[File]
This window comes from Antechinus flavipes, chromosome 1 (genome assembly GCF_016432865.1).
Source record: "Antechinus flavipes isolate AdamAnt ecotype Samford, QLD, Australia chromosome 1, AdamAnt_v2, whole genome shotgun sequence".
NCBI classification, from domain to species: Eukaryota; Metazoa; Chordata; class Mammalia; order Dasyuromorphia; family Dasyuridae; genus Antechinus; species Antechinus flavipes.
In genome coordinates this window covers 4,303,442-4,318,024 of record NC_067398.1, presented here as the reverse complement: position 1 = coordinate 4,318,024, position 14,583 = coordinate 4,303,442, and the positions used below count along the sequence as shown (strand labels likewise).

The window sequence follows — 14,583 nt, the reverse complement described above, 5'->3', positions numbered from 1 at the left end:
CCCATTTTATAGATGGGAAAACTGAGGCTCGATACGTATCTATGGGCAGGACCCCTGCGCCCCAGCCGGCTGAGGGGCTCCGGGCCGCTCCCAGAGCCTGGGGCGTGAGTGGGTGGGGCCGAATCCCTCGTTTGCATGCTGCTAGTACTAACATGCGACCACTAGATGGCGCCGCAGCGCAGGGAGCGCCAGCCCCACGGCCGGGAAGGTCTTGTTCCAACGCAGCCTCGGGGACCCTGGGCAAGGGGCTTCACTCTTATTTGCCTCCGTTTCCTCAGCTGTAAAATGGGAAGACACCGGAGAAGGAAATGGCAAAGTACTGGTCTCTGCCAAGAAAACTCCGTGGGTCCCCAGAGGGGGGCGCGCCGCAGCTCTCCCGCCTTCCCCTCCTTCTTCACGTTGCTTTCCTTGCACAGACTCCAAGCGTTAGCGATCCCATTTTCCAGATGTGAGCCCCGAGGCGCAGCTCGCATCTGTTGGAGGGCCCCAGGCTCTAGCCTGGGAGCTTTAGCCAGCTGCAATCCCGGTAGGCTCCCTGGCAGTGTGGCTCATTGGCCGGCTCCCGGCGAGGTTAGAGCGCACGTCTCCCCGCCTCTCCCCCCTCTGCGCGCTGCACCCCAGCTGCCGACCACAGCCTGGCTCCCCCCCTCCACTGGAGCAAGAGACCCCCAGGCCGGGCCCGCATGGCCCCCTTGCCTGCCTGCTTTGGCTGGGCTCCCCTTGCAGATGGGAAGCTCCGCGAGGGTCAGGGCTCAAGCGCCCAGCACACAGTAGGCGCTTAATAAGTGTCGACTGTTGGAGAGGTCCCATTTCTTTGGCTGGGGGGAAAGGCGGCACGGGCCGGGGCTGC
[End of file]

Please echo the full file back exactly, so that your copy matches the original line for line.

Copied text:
This window comes from Antechinus flavipes, chromosome 1 (genome assembly GCF_016432865.1).
Source record: "Antechinus flavipes isolate AdamAnt ecotype Samford, QLD, Australia chromosome 1, AdamAnt_v2, whole genome shotgun sequence".
NCBI classification, from domain to species: Eukaryota; Metazoa; Chordata; class Mammalia; order Dasyuromorphia; family Dasyuridae; genus Antechinus; species Antechinus flavipes.
In genome coordinates this window covers 4,303,442-4,318,024 of record NC_067398.1, presented here as the reverse complement: position 1 = coordinate 4,318,024, position 14,583 = coordinate 4,303,442, and the positions used below count along the sequence as shown (strand labels likewise).

The window sequence follows — 14,583 nt, the reverse complement described above, 5'->3', positions numbered from 1 at the left end:
CCCATTTTATAGATGGGAAAACTGAGGCTCGATACGTATCTATGGGCAGGACCCCTGCGCCCCAGCCGGCTGAGGGGCTCCGGGCCGCTCCCAGAGCCTGGGGCGTGAGTGGGTGGGGCCGAATCCCTCGTTTGCATGCTGCTAGTACTAACATGCGACCACTAGATGGCGCCGCAGCGCAGGGAGCGCCAGCCCCACGGCCGGGAAGGTCTTGTTCCAACGCAGCCTCGGGGACCCTGGGCAAGGGGCTTCACTCTTATTTGCCTCCGTTTCCTCAGCTGTAAAATGGGAAGACACCGGAGAAGGAAATGGCAAAGTACTGGTCTCTGCCAAGAAAACTCCGTGGGTCCCCAGAGGGGGGCGCGCCGCAGCTCTCCCGCCTTCCCCTCCTTCTTCACGTTGCTTTCCTTGCACAGACTCCAAGCGTTAGCGATCCCATTTTCCAGATGTGAGCCCCGAGGCGCAGCTCGCATCTGTTGGAGGGCCCCAGGCTCTAGCCTGGGAGCTTTAGCCAGCTGCAATCCCGGTAGGCTCCCTGGCAGTGTGGCTCATTGGCCGGCTCCCGGCGAGGTTAGAGCGCACGTCTCCCCGCCTCTCCCCCCTCTGCGCGCTGCACCCCAGCTGCCGACCACAGCCTGGCTCCCCCCCTCCACTGGAGCAAGAGACCCCCAGGCCGGGCCCGCATGGCCCCCTTGCCTGCCTGCTTTGGCTGGGCTCCCCTTGCAGATGGGAAGCTCCGCGAGGGTCAGGGCTCAAGCGCCCAGCACACAGTAGGCGCTTAATAAGTGTCGACTGTTGGAGAGGTCCCATTTCTTTGGCTGGGGGGAAAGGCGGCACGGGCCGGGGCTGC